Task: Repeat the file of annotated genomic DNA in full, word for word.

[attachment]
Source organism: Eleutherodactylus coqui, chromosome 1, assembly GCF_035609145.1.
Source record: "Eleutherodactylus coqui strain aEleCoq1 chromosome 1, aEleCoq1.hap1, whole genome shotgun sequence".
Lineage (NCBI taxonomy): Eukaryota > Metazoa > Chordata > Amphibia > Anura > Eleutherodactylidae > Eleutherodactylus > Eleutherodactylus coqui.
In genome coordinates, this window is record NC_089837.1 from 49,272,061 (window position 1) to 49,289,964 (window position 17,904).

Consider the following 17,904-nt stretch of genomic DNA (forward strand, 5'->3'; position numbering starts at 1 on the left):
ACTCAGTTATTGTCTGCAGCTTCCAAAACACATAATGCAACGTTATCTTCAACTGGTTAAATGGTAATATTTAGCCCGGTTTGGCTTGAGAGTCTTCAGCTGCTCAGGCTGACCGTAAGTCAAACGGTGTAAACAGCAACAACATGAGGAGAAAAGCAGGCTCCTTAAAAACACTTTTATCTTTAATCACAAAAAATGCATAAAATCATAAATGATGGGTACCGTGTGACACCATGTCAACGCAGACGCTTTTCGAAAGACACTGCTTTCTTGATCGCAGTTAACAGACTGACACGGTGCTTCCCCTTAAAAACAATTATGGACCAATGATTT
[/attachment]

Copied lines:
Source organism: Eleutherodactylus coqui, chromosome 1, assembly GCF_035609145.1.
Source record: "Eleutherodactylus coqui strain aEleCoq1 chromosome 1, aEleCoq1.hap1, whole genome shotgun sequence".
Lineage (NCBI taxonomy): Eukaryota > Metazoa > Chordata > Amphibia > Anura > Eleutherodactylidae > Eleutherodactylus > Eleutherodactylus coqui.
In genome coordinates, this window is record NC_089837.1 from 49,272,061 (window position 1) to 49,289,964 (window position 17,904).

Consider the following 17,904-nt stretch of genomic DNA (forward strand, 5'->3'; position numbering starts at 1 on the left):
ACTCAGTTATTGTCTGCAGCTTCCAAAACACATAATGCAACGTTATCTTCAACTGGTTAAATGGTAATATTTAGCCCGGTTTGGCTTGAGAGTCTTCAGCTGCTCAGGCTGACCGTAAGTCAAACGGTGTAAACAGCAACAACATGAGGAGAAAAGCAGGCTCCTTAAAAACACTTTTATCTTTAATCACAAAAAATGCATAAAATCATAAATGATGGGTACCGTGTGACACCATGTCAACGCAGACGCTTTTCGAAAGACACTGCTTTCTTGATCGCAGTTAACAGACTGACACGGTGCTTCCCCTTAAAAACAATTATGGACCAATGATTT